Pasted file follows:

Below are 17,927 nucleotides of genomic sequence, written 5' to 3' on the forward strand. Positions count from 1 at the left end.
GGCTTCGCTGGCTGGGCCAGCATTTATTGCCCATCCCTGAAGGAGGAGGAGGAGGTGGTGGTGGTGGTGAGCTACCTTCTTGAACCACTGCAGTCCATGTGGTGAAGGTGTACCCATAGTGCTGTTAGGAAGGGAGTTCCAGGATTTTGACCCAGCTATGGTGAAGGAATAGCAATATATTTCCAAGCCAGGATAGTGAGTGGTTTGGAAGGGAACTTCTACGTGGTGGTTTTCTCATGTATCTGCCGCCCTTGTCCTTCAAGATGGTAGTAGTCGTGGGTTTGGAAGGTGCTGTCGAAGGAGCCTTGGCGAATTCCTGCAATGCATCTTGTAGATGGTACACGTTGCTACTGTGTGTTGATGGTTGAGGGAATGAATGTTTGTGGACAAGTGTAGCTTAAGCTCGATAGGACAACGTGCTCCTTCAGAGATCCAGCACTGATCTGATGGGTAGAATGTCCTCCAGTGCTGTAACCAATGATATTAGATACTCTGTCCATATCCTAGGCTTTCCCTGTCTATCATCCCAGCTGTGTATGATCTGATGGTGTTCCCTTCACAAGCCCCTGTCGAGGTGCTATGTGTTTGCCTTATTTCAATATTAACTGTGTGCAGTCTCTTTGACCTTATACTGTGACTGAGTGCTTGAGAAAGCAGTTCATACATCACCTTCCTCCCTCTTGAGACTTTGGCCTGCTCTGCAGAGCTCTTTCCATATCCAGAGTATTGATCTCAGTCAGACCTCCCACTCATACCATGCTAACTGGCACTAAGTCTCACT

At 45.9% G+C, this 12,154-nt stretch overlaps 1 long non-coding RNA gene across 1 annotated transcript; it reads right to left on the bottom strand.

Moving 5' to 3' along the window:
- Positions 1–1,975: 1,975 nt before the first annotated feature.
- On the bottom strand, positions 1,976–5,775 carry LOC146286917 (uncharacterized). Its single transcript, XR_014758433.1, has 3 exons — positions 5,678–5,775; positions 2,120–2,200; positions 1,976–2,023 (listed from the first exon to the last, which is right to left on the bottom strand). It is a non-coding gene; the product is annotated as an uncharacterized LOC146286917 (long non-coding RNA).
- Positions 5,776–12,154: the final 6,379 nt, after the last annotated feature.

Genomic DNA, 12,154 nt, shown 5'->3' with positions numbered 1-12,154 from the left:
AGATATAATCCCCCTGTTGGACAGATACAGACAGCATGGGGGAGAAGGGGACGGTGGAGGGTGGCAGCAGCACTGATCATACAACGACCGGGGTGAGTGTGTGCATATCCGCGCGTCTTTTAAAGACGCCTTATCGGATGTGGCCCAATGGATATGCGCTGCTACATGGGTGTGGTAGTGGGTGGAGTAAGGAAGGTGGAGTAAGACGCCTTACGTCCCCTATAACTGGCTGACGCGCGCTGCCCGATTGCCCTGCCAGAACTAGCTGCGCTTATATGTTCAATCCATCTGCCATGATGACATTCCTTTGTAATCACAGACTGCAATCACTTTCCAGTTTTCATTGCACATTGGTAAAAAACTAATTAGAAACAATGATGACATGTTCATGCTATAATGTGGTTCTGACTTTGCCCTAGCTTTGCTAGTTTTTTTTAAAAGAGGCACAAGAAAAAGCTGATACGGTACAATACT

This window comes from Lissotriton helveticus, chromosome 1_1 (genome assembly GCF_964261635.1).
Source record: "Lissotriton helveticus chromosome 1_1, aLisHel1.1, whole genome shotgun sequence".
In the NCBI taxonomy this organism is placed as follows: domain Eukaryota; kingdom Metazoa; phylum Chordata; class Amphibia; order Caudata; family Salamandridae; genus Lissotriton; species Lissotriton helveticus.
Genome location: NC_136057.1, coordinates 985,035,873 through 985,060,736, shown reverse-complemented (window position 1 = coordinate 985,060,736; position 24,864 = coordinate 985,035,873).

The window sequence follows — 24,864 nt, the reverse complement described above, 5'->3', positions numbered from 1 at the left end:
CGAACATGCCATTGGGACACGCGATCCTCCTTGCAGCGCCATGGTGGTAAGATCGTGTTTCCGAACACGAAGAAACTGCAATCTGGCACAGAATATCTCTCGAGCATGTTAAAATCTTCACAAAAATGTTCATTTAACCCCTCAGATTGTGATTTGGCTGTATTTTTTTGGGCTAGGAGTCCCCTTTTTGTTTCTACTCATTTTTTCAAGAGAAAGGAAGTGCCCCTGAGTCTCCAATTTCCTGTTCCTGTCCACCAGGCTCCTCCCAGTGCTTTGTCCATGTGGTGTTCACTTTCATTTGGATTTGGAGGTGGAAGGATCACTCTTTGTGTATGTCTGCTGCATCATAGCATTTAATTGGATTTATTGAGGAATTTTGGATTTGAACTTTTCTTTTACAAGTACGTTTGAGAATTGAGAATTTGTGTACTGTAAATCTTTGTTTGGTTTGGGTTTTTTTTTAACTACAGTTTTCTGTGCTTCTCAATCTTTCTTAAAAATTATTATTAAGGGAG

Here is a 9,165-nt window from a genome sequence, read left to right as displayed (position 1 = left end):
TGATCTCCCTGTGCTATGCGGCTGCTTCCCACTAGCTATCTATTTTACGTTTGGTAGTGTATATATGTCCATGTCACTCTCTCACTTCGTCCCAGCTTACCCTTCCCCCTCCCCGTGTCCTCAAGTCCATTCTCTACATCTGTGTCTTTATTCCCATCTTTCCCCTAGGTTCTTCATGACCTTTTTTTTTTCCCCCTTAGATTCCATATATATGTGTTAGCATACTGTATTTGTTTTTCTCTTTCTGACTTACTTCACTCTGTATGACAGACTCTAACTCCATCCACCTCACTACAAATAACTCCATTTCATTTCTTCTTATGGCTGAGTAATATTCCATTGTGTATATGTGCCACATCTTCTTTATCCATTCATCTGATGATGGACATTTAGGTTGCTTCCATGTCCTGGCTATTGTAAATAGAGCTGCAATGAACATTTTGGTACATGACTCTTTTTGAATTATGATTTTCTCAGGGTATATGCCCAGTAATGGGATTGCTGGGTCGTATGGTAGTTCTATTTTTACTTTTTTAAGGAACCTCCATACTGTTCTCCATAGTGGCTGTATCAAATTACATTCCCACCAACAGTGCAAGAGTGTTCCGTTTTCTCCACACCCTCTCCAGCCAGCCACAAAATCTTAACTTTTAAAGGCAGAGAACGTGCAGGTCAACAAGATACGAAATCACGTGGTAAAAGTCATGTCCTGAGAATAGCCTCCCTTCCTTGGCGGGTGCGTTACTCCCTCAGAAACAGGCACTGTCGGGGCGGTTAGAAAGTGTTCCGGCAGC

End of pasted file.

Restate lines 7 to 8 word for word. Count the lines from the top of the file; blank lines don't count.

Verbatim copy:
- Positions 5,776–12,154: the final 6,379 nt, after the last annotated feature.

Genomic DNA, 12,154 nt, shown 5'->3' with positions numbered 1-12,154 from the left: